Introduction: Tobacco use is of particular concern to the U.S. Department of Defense because the military historically has had higher and heavier rates of tobacco use than civilians. Few prospective studies have examined the association of cigarette smoking with medical outcomes, particularly among initially healthy female military personnel.
Methods: This prospective cohort study followed over 5,000 young U.S. Navy female recruits varying in their smoking status at entry into the Navy and collected their subsequent hospitalization data (i.e., International Classification of Diseases, Ninth Revision codes) for up to 7-8 years of service.
Results: Results indicated that after adjusting for differences in time at risk and sociodemographic variables, daily smokers (compared with never-and other smokers) had higher rates of hospitalization for any reason and for musculoskeletal conditions. Daily smokers also had higher rates than never- and other smokers for non-pregnancy-related hospitalizations and for mental disorders, although only the daily/other differences reached statistical significance. Daily smokers' average number of days hospitalized was significantly longer than that of never- and other smokers.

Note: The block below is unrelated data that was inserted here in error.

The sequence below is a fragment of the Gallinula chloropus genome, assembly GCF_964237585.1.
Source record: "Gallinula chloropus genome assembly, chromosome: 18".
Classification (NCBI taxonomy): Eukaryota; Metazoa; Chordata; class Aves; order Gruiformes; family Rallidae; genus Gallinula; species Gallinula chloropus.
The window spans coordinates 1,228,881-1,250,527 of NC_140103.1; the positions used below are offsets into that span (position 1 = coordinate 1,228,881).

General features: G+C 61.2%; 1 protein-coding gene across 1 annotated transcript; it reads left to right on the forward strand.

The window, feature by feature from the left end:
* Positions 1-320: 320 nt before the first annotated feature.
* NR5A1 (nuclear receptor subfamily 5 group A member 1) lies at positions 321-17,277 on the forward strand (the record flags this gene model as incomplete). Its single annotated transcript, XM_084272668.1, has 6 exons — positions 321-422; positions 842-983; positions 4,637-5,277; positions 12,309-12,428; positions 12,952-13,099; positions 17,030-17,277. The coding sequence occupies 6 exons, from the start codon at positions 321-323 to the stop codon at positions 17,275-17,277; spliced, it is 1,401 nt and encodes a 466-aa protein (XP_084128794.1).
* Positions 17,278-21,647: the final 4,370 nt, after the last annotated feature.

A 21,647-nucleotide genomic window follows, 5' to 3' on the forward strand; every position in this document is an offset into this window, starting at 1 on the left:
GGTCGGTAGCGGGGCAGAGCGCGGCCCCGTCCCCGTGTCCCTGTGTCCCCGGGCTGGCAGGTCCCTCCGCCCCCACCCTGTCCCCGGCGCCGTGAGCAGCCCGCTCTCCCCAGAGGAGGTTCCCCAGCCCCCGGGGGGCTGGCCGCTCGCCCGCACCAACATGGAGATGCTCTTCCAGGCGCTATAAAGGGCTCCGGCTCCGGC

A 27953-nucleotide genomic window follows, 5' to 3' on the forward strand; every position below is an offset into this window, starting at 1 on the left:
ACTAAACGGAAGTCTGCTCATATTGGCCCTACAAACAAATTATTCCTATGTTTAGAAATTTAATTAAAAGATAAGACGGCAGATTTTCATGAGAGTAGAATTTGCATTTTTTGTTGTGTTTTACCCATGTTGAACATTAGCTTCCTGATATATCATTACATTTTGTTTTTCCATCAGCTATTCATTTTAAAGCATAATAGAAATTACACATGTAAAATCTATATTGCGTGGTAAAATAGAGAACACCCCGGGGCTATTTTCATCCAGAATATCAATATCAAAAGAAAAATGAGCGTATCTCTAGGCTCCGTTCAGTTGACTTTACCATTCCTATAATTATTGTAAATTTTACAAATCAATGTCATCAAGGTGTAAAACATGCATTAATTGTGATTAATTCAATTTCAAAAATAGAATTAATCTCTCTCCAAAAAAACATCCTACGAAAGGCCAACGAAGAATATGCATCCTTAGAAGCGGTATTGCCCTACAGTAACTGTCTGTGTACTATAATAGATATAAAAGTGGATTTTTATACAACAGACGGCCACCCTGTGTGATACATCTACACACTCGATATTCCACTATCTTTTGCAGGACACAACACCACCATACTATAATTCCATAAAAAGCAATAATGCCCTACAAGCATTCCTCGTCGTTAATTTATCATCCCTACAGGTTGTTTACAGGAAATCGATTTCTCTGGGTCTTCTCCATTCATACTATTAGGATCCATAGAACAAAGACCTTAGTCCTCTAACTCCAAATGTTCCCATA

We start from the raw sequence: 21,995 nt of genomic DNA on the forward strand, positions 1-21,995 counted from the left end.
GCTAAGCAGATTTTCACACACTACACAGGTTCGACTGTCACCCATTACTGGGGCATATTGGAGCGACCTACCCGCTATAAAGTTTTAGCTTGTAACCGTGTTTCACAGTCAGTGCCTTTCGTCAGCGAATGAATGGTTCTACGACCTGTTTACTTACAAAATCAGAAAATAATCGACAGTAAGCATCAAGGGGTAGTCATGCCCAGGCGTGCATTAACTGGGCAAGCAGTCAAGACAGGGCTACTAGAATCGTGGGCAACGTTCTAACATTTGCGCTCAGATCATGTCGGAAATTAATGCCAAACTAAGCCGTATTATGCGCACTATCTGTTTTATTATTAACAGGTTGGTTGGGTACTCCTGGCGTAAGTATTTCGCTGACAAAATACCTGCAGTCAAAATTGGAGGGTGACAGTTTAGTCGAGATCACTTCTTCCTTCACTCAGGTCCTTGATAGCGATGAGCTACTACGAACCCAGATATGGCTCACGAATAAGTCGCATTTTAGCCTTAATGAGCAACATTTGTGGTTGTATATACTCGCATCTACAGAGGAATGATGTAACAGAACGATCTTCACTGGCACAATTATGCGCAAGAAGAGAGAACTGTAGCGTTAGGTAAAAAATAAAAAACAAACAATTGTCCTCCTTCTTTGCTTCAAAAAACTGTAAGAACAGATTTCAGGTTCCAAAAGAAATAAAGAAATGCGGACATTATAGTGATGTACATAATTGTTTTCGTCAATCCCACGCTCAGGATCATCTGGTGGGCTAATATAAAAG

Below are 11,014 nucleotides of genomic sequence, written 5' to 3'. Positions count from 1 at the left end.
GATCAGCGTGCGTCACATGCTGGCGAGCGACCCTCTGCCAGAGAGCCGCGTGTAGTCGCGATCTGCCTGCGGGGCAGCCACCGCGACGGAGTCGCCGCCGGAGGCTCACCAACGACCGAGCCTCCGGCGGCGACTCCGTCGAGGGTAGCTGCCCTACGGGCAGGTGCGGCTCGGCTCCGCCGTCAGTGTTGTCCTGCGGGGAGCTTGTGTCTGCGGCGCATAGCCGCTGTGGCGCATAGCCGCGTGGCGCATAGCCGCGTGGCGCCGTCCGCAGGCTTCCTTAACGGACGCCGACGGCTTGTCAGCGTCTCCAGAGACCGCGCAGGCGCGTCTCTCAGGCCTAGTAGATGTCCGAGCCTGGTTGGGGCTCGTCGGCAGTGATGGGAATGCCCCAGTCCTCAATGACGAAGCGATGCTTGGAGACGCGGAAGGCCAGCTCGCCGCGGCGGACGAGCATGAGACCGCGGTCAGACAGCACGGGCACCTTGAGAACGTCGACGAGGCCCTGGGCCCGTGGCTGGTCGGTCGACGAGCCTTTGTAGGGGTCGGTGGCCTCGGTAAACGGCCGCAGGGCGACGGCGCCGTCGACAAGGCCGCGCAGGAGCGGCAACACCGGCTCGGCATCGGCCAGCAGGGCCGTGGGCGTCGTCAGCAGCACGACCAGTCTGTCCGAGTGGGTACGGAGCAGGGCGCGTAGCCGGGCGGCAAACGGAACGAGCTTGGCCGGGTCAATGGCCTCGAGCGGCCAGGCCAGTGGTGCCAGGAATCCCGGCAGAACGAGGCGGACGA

Discussion: Results suggest that young women do not have to wait decades to experience the harmful effects of smoking. A recent history of cigarette smoking is an important determinant of hospitalization risk for even young healthy women in the U.S. Navy.